|System: PS4, Xbox One, PC|
|Release: November 3, 2017|
|Players: 1-12 Player|
|Screen Resolution: 480p-1080p||Blood and Gore, Intense Violence, Strong Language|
The Call of Duty: WWII matches themselves are what you expect, and the in-game flow feels a bit better compared to pre-release beta tests. It’s still a specific kind of shooter, more arcade-like with little time between the time it takes between getting shot at and dying. But the tools available fit that theme and respawning is usually just as quick. The new War mode is the star of the show, with a series of progressing objectives that play out little mini-stories despite the online multiplayer setting. Highlights also include an arena-style multiple checkpoint mode, and sillier fare like tossing a ball around. Despite the sounds and horrors of WWII in the background, Call of Duty is still Call of Duty.
Zombies, despite the resources poured into its presentation, feels like a sideshow. It’s odd to see everything crammed into menus, juxtaposed to the grand ambitions of Headquarters on the other side of multiplayer. It’s also confusing, as the prologue, once again, barely tells you how things work. Much of Call of Duty: WWII assumes you already speak the language, and anyone trying this stuff out for the first time may feel discouraged as they bumble around trying to figure out what does what. Objective markers may have been helpful, for starters, as much of my experience was teammates opening the first door, then leaving it to me to seek out more stuff to do. Balance also feels off, with teammate revival being slow and recovering from a death being nearly impossible after about ten waves or so, due to you losing all your stuff when you die. Is this designed to make loot boxes more attractive? It sure feels like it.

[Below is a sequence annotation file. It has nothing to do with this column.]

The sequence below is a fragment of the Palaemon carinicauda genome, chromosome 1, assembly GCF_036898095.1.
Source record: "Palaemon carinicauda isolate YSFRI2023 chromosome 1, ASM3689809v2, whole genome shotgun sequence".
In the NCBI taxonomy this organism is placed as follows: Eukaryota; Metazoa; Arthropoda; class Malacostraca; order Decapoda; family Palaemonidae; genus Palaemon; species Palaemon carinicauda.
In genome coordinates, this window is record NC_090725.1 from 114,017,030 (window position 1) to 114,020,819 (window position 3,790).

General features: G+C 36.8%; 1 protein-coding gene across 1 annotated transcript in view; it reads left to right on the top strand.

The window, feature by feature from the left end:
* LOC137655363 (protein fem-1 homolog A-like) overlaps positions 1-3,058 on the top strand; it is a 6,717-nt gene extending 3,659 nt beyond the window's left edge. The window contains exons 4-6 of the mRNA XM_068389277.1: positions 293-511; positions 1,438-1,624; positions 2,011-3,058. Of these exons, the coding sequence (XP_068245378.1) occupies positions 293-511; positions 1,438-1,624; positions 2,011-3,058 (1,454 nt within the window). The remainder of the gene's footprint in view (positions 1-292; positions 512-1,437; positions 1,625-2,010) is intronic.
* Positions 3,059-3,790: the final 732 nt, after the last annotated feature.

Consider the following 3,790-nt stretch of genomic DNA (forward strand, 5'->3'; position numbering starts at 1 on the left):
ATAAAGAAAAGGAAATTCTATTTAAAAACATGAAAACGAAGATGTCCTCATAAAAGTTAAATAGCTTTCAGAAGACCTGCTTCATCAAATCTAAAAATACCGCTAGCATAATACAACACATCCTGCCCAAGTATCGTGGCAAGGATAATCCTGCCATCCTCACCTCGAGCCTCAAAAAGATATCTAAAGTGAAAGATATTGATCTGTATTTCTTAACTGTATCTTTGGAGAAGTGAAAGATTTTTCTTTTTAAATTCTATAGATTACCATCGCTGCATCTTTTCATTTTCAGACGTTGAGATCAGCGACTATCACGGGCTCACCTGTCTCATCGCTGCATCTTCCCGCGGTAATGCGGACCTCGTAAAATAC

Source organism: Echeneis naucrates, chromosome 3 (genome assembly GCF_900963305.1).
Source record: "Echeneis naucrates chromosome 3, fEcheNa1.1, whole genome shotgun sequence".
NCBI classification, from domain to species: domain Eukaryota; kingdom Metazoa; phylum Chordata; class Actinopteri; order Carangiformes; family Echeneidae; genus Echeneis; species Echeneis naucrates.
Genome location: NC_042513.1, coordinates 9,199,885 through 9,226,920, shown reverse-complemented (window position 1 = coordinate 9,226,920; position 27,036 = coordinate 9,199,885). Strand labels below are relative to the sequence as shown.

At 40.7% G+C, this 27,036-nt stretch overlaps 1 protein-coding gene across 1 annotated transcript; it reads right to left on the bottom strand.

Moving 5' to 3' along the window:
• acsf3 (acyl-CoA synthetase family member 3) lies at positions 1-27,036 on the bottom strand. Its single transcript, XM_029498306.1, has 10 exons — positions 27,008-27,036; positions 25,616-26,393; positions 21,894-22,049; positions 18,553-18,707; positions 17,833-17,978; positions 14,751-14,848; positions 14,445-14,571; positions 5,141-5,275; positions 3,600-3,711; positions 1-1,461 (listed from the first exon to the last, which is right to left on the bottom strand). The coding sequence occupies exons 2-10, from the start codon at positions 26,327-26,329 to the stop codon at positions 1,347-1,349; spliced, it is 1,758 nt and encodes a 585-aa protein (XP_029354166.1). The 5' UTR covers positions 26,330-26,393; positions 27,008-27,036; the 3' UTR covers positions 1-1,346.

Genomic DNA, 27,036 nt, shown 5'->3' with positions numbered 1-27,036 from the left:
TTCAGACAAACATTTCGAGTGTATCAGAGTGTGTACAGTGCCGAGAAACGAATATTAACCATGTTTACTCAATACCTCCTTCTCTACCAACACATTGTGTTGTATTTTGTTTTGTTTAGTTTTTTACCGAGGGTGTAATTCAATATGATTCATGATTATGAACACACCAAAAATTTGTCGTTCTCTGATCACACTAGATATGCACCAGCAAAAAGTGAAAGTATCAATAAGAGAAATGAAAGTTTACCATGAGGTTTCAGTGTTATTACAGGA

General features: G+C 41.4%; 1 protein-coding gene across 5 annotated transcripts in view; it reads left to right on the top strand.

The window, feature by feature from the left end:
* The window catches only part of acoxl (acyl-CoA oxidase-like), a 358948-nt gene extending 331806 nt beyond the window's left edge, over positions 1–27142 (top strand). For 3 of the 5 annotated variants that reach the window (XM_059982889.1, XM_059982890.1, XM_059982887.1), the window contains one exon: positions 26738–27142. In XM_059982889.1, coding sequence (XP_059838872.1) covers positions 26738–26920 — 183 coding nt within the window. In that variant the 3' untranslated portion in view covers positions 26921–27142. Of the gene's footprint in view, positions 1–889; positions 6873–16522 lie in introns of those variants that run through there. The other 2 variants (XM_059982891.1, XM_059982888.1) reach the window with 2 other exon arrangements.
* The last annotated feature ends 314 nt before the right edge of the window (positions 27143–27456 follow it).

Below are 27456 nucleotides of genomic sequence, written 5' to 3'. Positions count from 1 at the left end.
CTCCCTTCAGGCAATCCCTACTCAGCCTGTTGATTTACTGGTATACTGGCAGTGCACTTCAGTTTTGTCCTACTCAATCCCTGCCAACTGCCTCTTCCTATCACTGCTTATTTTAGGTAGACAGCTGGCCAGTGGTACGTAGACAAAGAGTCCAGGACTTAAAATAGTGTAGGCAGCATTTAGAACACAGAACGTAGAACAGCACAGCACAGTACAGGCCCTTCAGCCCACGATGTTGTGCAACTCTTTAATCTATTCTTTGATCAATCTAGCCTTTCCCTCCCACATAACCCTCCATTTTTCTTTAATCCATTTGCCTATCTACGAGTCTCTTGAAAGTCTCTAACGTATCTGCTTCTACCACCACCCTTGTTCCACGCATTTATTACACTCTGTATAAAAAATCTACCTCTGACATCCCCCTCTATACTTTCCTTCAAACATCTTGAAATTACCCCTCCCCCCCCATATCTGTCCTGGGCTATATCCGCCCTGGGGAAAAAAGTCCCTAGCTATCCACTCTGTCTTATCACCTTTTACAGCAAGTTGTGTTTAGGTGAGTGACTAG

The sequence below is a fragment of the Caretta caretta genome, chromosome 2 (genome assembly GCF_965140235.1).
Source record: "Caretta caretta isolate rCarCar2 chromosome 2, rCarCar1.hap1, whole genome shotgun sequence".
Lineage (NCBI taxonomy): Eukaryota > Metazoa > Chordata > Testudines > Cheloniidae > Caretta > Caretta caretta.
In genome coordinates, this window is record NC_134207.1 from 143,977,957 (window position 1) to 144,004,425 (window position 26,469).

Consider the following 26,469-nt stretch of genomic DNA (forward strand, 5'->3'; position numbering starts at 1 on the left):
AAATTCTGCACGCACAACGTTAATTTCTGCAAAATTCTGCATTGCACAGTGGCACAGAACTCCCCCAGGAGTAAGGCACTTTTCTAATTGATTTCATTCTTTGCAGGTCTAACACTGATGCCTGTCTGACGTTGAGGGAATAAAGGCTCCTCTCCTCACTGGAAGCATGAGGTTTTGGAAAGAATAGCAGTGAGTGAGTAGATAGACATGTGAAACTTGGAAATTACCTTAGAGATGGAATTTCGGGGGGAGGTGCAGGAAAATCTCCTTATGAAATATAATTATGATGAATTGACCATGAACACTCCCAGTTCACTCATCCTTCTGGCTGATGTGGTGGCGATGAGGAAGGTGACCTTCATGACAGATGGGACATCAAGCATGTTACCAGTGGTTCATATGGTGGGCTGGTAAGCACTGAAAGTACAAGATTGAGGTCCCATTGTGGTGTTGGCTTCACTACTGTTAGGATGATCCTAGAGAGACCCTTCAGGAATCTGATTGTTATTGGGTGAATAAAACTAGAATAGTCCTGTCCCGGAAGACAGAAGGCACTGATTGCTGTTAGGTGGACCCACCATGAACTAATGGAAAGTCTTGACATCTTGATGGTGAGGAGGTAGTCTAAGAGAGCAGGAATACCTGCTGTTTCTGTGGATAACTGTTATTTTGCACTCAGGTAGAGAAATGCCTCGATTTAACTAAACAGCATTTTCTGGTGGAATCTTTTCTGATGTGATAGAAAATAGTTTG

Overall what we have here is another Call of Duty, which means exactly what you think that means. Going back to basics will likely please the fanbase, which was vocally growing tired of the sci-fi stuff. The gameplay loops online are much less complicated, heading back to the “freeze tag with guns” and away from the more complex movement systems. The campaign feels like a greatest hits of Call of Duty moments, but falls short of standing out on its own, despite looking nice and being well-produced. Headquarters feels like an unstable attempt at Destiny-fying Call of Duty, but the amount of online multiplayer content available will help people overlook flaws and perhaps allow for future iteration. Call of Duty: WWII is a solid entry, but it feels more safe and standard than it should, especially standing next to its peers that took similar ideas and did more.